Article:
Gun Owners of the World – Unite!

(This commentary has also been published at

By Gerard Valentino

The flap over Jim Zumbo’s comments about so-called assault weapons brought the rift among gun owners into the public spotlight. Although Zumbo apologized, his comments show that some gun owners, and advocacy groups, are content to fight their own battle against gun confiscation unaware of the danger that poses for the movement as a whole.

Instead of only being concerned with protecting shotguns, pistols or target rifles from future legislative bans all gun owners should work for everyone’s individual right to bear arms. While specific advocacy groups have their place under the pro-gun umbrella each should fight, at all costs, legislation that bans any gun regardless of is use. Despite claims to the contrary, it is accepted that anti-gunners want to confiscate all guns, not just evil so-called assault weapons or Saturday night specials.

That means when a specific type of gun is banned it makes such a law seem reasonable, especially if every gun group doesn’t speak out against the ban.

Groups like the National Rifle Association do a great job of fighting federal bans and do wade into state gun battles; however, they often lack the specific knowledge of the inner workings of state government. There also isn’t time for their advocates to create the type of binding relationships that state level activists can forge through volunteering for campaigns and being in contact with their state representatives.

Due to the lack of a unifying force at the state level we’re left with a gaggle of competing gun groups each pursuing their own interest without an attempt to work together. Even more of a problem is when one pro-gun group openly attacks another to their membership or to the media.

There is also a distinction made between pro-hunting groups and pro-gun groups among the membership of both and the media. That often leads to disagreements when it comes time to make compromises on gun bills with one or the other willing to trade away the rights of the other to keep their pet issues from being trampled.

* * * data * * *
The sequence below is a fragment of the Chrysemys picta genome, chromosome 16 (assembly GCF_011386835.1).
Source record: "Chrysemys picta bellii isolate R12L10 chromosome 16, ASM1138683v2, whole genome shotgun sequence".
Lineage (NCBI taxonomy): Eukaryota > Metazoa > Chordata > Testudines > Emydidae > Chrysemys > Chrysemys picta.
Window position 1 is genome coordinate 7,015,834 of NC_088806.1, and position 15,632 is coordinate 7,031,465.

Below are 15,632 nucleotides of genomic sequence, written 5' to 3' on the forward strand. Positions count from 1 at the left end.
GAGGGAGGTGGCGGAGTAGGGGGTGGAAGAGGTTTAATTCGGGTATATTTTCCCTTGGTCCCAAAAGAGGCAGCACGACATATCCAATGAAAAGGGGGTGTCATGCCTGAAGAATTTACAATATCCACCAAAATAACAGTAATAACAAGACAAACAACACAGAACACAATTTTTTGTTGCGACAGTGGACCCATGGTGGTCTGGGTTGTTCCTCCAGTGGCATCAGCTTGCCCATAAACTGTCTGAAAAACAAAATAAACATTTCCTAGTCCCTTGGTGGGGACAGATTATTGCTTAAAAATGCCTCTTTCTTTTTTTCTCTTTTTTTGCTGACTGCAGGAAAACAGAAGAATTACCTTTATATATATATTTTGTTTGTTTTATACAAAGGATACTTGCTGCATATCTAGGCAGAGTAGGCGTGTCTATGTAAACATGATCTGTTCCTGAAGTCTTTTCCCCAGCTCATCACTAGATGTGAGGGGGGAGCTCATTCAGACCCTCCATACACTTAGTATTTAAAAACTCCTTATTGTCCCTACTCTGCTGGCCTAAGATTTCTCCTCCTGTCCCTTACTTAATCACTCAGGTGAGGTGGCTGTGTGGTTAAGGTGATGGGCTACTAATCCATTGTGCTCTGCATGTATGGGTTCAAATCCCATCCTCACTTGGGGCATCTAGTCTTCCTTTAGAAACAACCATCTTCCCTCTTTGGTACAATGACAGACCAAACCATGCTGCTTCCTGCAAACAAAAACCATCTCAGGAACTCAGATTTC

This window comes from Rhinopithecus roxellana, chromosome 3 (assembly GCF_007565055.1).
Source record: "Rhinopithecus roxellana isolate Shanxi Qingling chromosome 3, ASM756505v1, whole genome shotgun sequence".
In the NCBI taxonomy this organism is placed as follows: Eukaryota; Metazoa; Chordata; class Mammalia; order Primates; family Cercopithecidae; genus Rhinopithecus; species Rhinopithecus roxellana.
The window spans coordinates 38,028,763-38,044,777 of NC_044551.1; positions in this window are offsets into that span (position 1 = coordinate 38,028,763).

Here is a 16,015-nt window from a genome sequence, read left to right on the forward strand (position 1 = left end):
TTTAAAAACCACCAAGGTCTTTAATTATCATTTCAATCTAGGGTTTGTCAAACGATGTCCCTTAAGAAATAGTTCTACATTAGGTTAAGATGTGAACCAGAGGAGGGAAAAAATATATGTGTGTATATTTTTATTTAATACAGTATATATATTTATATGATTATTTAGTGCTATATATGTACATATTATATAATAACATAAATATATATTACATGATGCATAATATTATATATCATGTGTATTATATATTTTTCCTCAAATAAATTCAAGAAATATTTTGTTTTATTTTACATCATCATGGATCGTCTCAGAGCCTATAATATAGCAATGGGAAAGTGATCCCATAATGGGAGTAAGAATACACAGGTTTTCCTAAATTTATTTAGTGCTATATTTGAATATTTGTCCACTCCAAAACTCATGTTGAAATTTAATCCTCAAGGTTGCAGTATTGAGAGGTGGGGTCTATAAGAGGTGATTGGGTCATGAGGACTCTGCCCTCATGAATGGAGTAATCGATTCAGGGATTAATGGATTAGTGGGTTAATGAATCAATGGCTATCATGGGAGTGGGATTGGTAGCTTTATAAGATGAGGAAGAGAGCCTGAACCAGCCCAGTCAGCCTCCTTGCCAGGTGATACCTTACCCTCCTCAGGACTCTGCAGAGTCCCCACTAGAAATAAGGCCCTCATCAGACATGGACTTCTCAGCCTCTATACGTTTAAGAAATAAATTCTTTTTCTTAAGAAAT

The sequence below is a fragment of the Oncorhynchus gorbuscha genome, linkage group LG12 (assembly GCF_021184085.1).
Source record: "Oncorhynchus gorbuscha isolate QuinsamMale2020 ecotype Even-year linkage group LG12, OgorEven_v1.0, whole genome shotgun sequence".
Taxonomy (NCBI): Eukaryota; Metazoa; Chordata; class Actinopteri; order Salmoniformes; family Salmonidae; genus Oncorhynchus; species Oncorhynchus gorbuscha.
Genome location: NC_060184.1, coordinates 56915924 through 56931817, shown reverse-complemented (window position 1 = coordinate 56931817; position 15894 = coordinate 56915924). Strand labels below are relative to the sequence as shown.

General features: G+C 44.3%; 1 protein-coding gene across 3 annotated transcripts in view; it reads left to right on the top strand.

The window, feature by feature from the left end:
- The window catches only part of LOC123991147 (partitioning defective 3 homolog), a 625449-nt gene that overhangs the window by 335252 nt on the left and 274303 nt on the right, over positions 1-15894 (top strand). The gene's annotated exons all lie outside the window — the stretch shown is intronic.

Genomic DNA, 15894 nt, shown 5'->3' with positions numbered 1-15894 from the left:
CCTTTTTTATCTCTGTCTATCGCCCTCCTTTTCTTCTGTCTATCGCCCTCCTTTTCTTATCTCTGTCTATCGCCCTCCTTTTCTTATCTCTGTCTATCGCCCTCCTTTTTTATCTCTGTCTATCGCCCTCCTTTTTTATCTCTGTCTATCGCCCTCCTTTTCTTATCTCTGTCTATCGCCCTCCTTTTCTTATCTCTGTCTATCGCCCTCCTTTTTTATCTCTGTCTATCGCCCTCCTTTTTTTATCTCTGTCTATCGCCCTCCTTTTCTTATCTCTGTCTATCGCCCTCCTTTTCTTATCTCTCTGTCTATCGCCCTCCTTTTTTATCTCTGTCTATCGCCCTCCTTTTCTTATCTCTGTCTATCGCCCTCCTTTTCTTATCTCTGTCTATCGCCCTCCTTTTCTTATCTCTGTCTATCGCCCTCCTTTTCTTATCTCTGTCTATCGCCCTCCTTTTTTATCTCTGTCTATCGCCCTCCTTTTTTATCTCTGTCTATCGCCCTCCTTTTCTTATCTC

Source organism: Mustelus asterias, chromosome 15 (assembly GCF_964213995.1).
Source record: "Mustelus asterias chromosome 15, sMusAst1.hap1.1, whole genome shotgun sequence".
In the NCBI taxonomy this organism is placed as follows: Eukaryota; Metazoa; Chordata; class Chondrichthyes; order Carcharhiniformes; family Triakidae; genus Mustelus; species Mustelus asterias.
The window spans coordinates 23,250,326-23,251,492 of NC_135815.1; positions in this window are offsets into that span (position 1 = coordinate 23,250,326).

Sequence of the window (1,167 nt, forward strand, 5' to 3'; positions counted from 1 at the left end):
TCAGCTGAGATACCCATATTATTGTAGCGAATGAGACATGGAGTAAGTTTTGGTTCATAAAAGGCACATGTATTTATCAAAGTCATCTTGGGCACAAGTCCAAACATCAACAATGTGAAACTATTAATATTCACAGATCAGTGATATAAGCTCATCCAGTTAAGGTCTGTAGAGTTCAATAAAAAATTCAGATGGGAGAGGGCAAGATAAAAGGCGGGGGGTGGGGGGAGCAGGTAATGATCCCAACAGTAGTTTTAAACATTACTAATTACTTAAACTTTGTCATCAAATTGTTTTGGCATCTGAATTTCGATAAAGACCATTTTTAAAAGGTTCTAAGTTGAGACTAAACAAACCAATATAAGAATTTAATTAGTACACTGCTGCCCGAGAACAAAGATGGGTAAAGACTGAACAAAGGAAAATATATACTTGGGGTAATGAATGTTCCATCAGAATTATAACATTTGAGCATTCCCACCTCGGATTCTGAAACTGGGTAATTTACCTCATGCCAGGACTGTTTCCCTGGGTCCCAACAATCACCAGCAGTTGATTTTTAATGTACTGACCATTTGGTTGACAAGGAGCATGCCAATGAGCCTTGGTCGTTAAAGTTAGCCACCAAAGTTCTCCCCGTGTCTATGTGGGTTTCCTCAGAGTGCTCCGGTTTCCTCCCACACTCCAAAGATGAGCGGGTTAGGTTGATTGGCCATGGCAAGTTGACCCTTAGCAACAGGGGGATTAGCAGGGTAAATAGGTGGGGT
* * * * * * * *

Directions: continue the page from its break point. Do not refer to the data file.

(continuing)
It’s easy to say that pro-hunting, pro-gun and pro-concealed carry groups should simply bury the hatchet and work as one to protect everyone’s rights. But, people inside each movement know that isn’t as easy as it might seem to the uninformed non-activist gun owner. All they see is bickering among groups that claim to support the same issue and are left confused. Many then never take the initiative to wade into the fight themselves.

Gun owners and the pro-gun movement’s problems are based in the success they’ve seen since the 1994 Republican revolution. Since that time legal concealed carry laws have swept the nation, the ill-conceived Clinton assault weapons ban expired and many attributed Al Gore’s loss in the 2000 presidential election to his anti-gun stance. That success, however, created many of the rifts currently plaguing the movement since many hunters now feel their guns are safe.

In contrast self-defense shooters have seen many of their guns banned by state level assault weapons laws or even by municipal decree. Many self-defense advocates feel betrayed by pro-hunting organizations that didn’t way into the fray over the state level gun bans leading to bad blood and a weakening of lobbying power. The average legislator doesn’t see the difference between guns for hunting or guns for self-defense, and when they receive mixed messages it often makes them unsure how to vote.

Even pro-gun legislators are unnerved by dissention among gun advocates, especially when one group is saying a piece of legislation is acceptable and another is saying it isn’t. When that happens, a shrewd elected official sides with the group opposing the bill since it is easier to explain that decision and less likely someone can hang the anti-gun tag on them.

Now, as HR1022, a far reaching assault weapons ban continues to gain sponsors in Congress; it just might be the unifying factor desperately needed by the pro-gun movement. Even though many in the hunting and shooting sports don’t believe the ban is directed at their guns, the bill’s wording puts the ownership of pump shotguns, semi-automatic shotguns and even basic target pistols at risk.

That means all factions of the pro-gun movement are likely to unite against the bill, leading to a desperately needed mending of the fences. The bill will also reenergize activists that believed the gun debate was over and the anti-gun side was incapable of mounting a legitimate challenge, either in the legislature or at the ballot box.

Now, gun owners know the battle is on. Let’s hope for the sake of our Second Amendment rights they put the bickering behind them and fight to protect our most valued and sacred right to bear arms. To do otherwise would be a sad chapter in the never ending crusade to protect individual rights.

Gerard Valentino the Central Ohio Chair for Buckeye Firearms Association,, is a professional freelance writer in Columbus, Ohio.

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